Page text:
With capital outlay bill signed, San Juan County and Navajo Nation projects get funding
FARMINGTON — Gov. Michelle Lujan Grisham approved $823.1 million in capital outlay funding to cover the cost of various infrastructure projects in the state.
Of the total amount, projects in San Juan County and on tribal land in the county will receive $16.77 million. She signed Senate Bill 212 on March 9.
Among the requests submitted by the county government was $3.25 million to purchase a new helicopter for the San Juan County Sheriff's Office.
Sheriff Shane Ferrari explained that the agency has operated an aviation program for about 25 years but its two helicopters – one from 1971 and the other from 1972 – have undergone multiple repairs over the years, which raises safety concerns.
Helicopter services are vital to the Sheriff's Office, which also uses the units to help other agencies in the region.
"We're the only air asset within 160 miles," Ferrari said on March 11. "Getting a new helicopter is going to help us further the services that we provide to the entire Four Corners area. We're ecstatic about getting this new helicopter and being able to sustain our program into the future."
The Farmington Fire Department saw its request approved for $925,000 to purchase self-contained breathing apparatus, or SCBA, which is worn during fires and hazmat situations to protect firefighters from oxygen deficiency, dust, gases and vapors.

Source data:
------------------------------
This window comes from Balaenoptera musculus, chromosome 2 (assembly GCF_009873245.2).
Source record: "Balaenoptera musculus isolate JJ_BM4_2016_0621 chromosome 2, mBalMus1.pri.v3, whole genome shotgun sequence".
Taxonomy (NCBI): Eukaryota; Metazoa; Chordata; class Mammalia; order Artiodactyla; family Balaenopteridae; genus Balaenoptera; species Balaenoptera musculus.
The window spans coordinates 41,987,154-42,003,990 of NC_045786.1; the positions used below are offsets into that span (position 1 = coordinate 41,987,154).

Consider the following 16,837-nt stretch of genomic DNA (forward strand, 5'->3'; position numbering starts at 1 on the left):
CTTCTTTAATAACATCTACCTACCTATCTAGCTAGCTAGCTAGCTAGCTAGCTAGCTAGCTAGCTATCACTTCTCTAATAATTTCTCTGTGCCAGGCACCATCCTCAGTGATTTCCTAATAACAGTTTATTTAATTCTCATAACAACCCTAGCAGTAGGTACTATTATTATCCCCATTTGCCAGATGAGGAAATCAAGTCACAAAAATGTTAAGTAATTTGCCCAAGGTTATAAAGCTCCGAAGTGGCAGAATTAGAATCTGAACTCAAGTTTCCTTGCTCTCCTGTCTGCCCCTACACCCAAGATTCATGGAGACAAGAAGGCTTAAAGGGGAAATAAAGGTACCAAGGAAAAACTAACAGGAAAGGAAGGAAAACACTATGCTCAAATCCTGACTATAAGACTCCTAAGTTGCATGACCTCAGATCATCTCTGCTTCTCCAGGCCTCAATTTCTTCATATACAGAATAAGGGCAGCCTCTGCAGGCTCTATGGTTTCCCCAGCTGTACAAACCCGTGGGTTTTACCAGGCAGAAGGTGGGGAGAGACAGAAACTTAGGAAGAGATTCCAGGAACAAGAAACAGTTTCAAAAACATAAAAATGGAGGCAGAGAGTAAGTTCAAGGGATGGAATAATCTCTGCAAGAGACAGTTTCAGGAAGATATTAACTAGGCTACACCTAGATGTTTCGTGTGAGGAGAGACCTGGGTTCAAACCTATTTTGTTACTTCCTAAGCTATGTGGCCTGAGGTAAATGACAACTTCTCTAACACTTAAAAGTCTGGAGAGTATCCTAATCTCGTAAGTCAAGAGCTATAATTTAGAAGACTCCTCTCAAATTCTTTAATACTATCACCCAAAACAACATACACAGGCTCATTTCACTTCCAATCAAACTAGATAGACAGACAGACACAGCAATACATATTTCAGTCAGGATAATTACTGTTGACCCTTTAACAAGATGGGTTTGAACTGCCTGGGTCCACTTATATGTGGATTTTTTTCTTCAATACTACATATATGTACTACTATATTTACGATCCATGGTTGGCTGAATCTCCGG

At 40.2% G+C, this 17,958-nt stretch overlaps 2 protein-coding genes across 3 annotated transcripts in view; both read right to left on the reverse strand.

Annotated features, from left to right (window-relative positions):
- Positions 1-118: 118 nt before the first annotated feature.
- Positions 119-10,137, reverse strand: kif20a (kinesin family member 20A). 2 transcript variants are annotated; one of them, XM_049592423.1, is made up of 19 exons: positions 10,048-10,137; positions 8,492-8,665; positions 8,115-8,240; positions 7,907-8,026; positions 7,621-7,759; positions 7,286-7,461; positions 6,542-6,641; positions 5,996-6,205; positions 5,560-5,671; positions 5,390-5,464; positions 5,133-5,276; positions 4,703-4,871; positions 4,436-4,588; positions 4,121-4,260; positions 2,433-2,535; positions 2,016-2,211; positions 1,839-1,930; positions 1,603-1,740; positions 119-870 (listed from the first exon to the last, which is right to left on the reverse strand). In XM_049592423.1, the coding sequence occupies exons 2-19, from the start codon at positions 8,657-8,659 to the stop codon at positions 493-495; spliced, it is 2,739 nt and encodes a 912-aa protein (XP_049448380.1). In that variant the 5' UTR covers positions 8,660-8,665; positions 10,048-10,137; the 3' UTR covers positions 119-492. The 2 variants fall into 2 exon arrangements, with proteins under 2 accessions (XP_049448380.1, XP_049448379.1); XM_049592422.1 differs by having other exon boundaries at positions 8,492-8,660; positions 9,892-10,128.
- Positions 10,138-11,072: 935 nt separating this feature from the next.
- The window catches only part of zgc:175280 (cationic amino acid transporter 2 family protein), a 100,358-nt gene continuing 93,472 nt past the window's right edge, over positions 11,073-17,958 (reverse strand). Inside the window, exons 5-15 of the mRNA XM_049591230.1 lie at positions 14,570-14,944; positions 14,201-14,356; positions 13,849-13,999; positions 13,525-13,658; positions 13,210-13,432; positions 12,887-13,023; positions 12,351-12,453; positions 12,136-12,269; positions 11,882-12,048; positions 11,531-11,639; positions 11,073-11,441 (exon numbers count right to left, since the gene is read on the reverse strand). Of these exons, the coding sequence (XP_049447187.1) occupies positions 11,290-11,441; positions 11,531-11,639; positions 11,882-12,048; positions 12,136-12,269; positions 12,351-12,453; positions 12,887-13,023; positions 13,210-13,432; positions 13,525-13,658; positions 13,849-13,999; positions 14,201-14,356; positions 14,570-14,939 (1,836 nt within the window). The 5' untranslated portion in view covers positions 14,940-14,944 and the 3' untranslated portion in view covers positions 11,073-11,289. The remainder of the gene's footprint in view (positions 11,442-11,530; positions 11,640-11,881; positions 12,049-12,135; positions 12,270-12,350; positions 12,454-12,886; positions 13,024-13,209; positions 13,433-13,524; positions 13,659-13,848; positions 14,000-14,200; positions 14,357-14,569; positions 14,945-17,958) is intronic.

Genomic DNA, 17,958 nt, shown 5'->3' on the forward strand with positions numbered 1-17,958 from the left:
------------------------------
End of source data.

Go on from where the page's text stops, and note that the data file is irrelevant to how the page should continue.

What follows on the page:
The department sought funding because the current supply of SCBA is near end-of-life and needs to be replaced.
"SCBA is a vital piece of personal protective equipment that allows firefighters to enter hazardous environments and perform essential operations," Fire Chief Robert Sterrett said. "The decision to approve this funding shows support for our community's needs."
On the Navajo Nation, projects in chapters in the counties of Bernalillo, Cibola, McKinley, San Juan and Socorro will receive $14.81 million.
"During the state's legislative session, our nation's leaders met with state legislators and the governor to outline our priorities for capital outlay projects," tribal President Jonathan Nez said in a statement. "We are very grateful that our voices were heard, and that the governor did not veto any of the funding for the Navajo Nation."
Navajo leaders advocated for the funding in visits to the Roundhouse during the legislative session, including a Feb. 4 visit by Nez to meet with Lujan Grisham, House Speaker Brian Egolf, D-Santa Fe, and various state legislators.
The governor did veto some items in Senate Bill 212, including all that called for appropriations under $10,000, but none of the projects were in San Juan County or on the Navajo Nation.
Although the bill addressed infrastructure needs in the state, it included several projects that lacked proper planning or are not ready to proceed, Lujan Grisham wrote in her message to the state Senate.
"For these and other reasons, I have vetoed $4.6 million in severance tax bond projects," she wrote. "These vetoes total approximately 0.6% of the total amount of capital outlay provided for in Senate Bill 212."
Noel Lyn Smith covers the Navajo Nation for The Daily Times. She can be reached at 505-564-4636 or by email at firstname.lastname@example.org.
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